Horne's undergraduate thesis about the effects of the decline of ash trees on native caterpillars, scored the cover of the February edition of the journal Environmental Entomology. The paper, “Specialist Herbivore Performance on Introduced Plants During Native Host Decline,” is co-authored by Ria Manderino of the Oak Spring Garden Foundation, Upperville, VA and Samuel Jaffe of The Caterpillar Lab, Marlborough, N.H. “Our publication highlights the importance of multispecies assessments of host plant acceptance,” said Horne, who studies plant-insect interactions, urban ecology, global change biology, natural history and community science in the Meineke lab.
Directions to the new location:
Take 1-80 to the Richards Blvd. Exit (toward downtown). Go under the underpass. Turn left on 1st Street. Turn left onto Old Davis Road and cross a small bridge over the Arboretum Waterway. Parking is available at Visitor Parking Lot 5, straight ahead from the stop sign at Old Davis Road and Arboretum Drive. Wyatt Deck is located at the west end of the Redwood Grove, across Arboretum Drive from the Wyatt Pavilion Theater.
The seminar, virtual only, will be at 4:10 p.m., Pacific Time, Wednesday, March 15. The Zoom link:
"In a warming world, species may buffer to some extent part of the environmental changes by exploiting the microclimates that are available across space and time," Pincebourde says in his abstract. "My presentation will focus on the role of the leaf surface microclimate, and in particular temperature, in driving the vulnerability of insects to climate change. I will exemplify the framework we apply to investigate this role. Our approach is deeply rooted into a multidisciplinary background, relying on physics, physiology and ecology of both plant and animal sciences. The microclimatic effects can be quite subtle and mechanistic approaches are fundamentally needed to depict the complexity of the interaction between plant, insect and climate."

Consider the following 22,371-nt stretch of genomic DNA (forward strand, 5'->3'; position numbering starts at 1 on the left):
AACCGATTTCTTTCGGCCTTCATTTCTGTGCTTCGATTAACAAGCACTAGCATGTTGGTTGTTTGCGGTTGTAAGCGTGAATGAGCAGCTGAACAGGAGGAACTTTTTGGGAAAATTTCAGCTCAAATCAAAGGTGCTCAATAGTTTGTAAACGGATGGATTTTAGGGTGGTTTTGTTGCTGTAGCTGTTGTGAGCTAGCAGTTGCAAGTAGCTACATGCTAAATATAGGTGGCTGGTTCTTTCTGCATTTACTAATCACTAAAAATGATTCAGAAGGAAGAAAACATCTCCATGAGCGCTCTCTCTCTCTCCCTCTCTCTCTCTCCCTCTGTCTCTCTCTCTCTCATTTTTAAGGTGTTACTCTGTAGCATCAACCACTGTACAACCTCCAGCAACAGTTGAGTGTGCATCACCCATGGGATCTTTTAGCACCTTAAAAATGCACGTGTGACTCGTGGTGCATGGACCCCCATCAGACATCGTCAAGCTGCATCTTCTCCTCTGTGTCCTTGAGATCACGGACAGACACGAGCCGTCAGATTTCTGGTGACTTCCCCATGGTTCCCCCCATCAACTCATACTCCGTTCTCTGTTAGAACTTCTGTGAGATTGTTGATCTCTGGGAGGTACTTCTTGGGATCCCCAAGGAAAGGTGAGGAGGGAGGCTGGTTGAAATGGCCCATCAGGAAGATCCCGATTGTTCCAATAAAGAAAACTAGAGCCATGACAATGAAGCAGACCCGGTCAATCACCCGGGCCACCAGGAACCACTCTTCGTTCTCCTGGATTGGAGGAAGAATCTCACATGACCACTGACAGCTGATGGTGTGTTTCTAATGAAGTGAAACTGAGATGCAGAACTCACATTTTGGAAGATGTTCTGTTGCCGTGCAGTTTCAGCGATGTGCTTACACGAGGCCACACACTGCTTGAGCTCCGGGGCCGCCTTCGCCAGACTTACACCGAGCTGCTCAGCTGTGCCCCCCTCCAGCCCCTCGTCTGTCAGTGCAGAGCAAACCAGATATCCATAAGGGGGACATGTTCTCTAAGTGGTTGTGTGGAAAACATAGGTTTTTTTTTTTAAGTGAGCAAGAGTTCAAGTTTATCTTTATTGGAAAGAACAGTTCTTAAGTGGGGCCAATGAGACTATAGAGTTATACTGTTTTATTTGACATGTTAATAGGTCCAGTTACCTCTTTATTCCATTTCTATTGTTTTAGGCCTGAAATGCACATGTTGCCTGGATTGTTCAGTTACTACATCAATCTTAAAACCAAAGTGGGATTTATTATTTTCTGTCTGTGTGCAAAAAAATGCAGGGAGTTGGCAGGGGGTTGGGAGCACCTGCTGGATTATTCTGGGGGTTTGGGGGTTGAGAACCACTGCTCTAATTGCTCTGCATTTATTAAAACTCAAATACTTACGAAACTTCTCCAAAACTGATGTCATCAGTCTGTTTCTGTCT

On Research Gate, Pincebourde explains that his work "focuses on the role of microclimates in modulating the response of ectotherms (mostly insects) to climate change. I use ecophysiological approaching mostly relying to thermal ecology, connected to the biophysical ecology of organisms. I integrate both temporal and spatial issues of thermal variability. My research has connection with conservation biology by identifying novel or unsuspected interactions between (micro) climates and organisms."
Urban landscape entomologist Emily Meineke, assistant professor with the UC Davis Department of Entomology andNematology, and coordinator of the department's weekly seminars, will host the seminar and introduce him.
Pincebourde holds a doctorate (2005) from the Institute of Research on Insect Biology (IRBI), France, a joint research unit of the University of Tours and CNRS. He studied for his doctorate with Professor Jérôme Casas. Pincebourde then completed postdoctoral fellowships at the University South Carolina (2006-2007), supervised by Professor Brian Helmuth, and at IRBI (2008-2009), working with Professor Casas's team that studied the ecology of multitropic systems and biomimetism.
Pincebourde joined CNRS as a research scientist, second class, in 2009 and advanced to first class in 2015. Since 2018, he has been in charge of the IRBI's organism-environmental interactions team, known as INOV or the INteractions Organisme-enVironnment.
He has published his work in a number of journals, including Frontiers in Ecology and Evolution, Ecological Monographs, Agriculture and Forest Entomology, Functional Ecology, Journal of Thermal Biology, Biotropica, with papers pending in Global Change Biology and Freshwater Biology. He is a member of the editorial board for American Naturalist.
The UC Davis Department of Entomology and Nematology's winter seminars are held on Wednesdays at 4:10 p.m. in 122 Briggs Hall. (See schedule.) She may be reached at email@example.com for technical issues.